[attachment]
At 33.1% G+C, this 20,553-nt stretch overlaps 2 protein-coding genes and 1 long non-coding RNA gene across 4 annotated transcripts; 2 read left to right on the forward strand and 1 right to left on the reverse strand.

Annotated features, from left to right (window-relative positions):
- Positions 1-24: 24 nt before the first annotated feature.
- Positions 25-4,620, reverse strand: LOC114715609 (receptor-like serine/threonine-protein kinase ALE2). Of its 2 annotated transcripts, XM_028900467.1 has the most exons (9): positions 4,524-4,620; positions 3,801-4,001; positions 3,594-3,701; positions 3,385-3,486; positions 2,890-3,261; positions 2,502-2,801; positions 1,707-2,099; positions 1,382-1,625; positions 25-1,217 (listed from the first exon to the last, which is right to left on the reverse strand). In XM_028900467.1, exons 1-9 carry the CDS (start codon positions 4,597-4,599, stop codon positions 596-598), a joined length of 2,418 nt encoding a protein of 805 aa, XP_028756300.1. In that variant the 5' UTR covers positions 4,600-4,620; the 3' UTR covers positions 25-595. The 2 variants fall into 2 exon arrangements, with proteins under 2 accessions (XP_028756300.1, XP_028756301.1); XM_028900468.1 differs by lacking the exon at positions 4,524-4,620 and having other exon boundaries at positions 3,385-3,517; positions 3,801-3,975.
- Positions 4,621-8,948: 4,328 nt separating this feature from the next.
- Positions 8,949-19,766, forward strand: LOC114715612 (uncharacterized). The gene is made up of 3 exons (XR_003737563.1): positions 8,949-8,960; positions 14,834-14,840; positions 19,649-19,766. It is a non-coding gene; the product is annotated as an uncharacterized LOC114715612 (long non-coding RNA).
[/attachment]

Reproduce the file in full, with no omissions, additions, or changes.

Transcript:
At 33.1% G+C, this 20,553-nt stretch overlaps 2 protein-coding genes and 1 long non-coding RNA gene across 4 annotated transcripts; 2 read left to right on the forward strand and 1 right to left on the reverse strand.

Annotated features, from left to right (window-relative positions):
- Positions 1-24: 24 nt before the first annotated feature.
- Positions 25-4,620, reverse strand: LOC114715609 (receptor-like serine/threonine-protein kinase ALE2). Of its 2 annotated transcripts, XM_028900467.1 has the most exons (9): positions 4,524-4,620; positions 3,801-4,001; positions 3,594-3,701; positions 3,385-3,486; positions 2,890-3,261; positions 2,502-2,801; positions 1,707-2,099; positions 1,382-1,625; positions 25-1,217 (listed from the first exon to the last, which is right to left on the reverse strand). In XM_028900467.1, exons 1-9 carry the CDS (start codon positions 4,597-4,599, stop codon positions 596-598), a joined length of 2,418 nt encoding a protein of 805 aa, XP_028756300.1. In that variant the 5' UTR covers positions 4,600-4,620; the 3' UTR covers positions 25-595. The 2 variants fall into 2 exon arrangements, with proteins under 2 accessions (XP_028756300.1, XP_028756301.1); XM_028900468.1 differs by lacking the exon at positions 4,524-4,620 and having other exon boundaries at positions 3,385-3,517; positions 3,801-3,975.
- Positions 4,621-8,948: 4,328 nt separating this feature from the next.
- Positions 8,949-19,766, forward strand: LOC114715612 (uncharacterized). The gene is made up of 3 exons (XR_003737563.1): positions 8,949-8,960; positions 14,834-14,840; positions 19,649-19,766. It is a non-coding gene; the product is annotated as an uncharacterized LOC114715612 (long non-coding RNA).